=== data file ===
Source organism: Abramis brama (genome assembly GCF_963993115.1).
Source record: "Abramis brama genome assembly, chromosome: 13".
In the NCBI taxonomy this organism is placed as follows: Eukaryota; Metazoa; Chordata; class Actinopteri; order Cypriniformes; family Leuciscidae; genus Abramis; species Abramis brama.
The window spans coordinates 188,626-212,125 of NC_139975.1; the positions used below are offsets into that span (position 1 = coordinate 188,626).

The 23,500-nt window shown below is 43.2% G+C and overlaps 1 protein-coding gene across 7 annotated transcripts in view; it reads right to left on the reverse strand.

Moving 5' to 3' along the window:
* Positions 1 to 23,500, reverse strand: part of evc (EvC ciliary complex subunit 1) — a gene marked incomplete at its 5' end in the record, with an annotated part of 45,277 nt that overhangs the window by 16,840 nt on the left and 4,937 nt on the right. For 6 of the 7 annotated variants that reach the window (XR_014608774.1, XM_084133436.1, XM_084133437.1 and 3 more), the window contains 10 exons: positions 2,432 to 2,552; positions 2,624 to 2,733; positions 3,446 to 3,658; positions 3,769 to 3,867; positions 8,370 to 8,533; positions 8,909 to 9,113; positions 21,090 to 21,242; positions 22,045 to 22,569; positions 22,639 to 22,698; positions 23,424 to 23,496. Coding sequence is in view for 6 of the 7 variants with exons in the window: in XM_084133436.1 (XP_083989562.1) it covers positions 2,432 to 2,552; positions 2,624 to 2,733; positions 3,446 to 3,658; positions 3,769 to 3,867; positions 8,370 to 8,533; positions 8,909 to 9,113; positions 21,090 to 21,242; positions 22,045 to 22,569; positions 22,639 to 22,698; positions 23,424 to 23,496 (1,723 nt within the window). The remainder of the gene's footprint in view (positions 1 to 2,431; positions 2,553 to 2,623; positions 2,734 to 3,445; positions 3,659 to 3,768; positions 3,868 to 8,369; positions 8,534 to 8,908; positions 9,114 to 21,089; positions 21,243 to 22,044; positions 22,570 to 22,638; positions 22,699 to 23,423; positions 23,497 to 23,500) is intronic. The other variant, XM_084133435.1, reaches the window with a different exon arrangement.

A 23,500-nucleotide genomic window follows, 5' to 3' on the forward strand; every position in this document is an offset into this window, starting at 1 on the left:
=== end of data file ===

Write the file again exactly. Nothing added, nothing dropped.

Source organism: Abramis brama (genome assembly GCF_963993115.1).
Source record: "Abramis brama genome assembly, chromosome: 13".
In the NCBI taxonomy this organism is placed as follows: Eukaryota; Metazoa; Chordata; class Actinopteri; order Cypriniformes; family Leuciscidae; genus Abramis; species Abramis brama.
The window spans coordinates 188,626-212,125 of NC_139975.1; the positions used below are offsets into that span (position 1 = coordinate 188,626).

The 23,500-nt window shown below is 43.2% G+C and overlaps 1 protein-coding gene across 7 annotated transcripts in view; it reads right to left on the reverse strand.

Moving 5' to 3' along the window:
* Positions 1 to 23,500, reverse strand: part of evc (EvC ciliary complex subunit 1) — a gene marked incomplete at its 5' end in the record, with an annotated part of 45,277 nt that overhangs the window by 16,840 nt on the left and 4,937 nt on the right. For 6 of the 7 annotated variants that reach the window (XR_014608774.1, XM_084133436.1, XM_084133437.1 and 3 more), the window contains 10 exons: positions 2,432 to 2,552; positions 2,624 to 2,733; positions 3,446 to 3,658; positions 3,769 to 3,867; positions 8,370 to 8,533; positions 8,909 to 9,113; positions 21,090 to 21,242; positions 22,045 to 22,569; positions 22,639 to 22,698; positions 23,424 to 23,496. Coding sequence is in view for 6 of the 7 variants with exons in the window: in XM_084133436.1 (XP_083989562.1) it covers positions 2,432 to 2,552; positions 2,624 to 2,733; positions 3,446 to 3,658; positions 3,769 to 3,867; positions 8,370 to 8,533; positions 8,909 to 9,113; positions 21,090 to 21,242; positions 22,045 to 22,569; positions 22,639 to 22,698; positions 23,424 to 23,496 (1,723 nt within the window). The remainder of the gene's footprint in view (positions 1 to 2,431; positions 2,553 to 2,623; positions 2,734 to 3,445; positions 3,659 to 3,768; positions 3,868 to 8,369; positions 8,534 to 8,908; positions 9,114 to 21,089; positions 21,243 to 22,044; positions 22,570 to 22,638; positions 22,699 to 23,423; positions 23,497 to 23,500) is intronic. The other variant, XM_084133435.1, reaches the window with a different exon arrangement.

A 23,500-nucleotide genomic window follows, 5' to 3' on the forward strand; every position in this document is an offset into this window, starting at 1 on the left: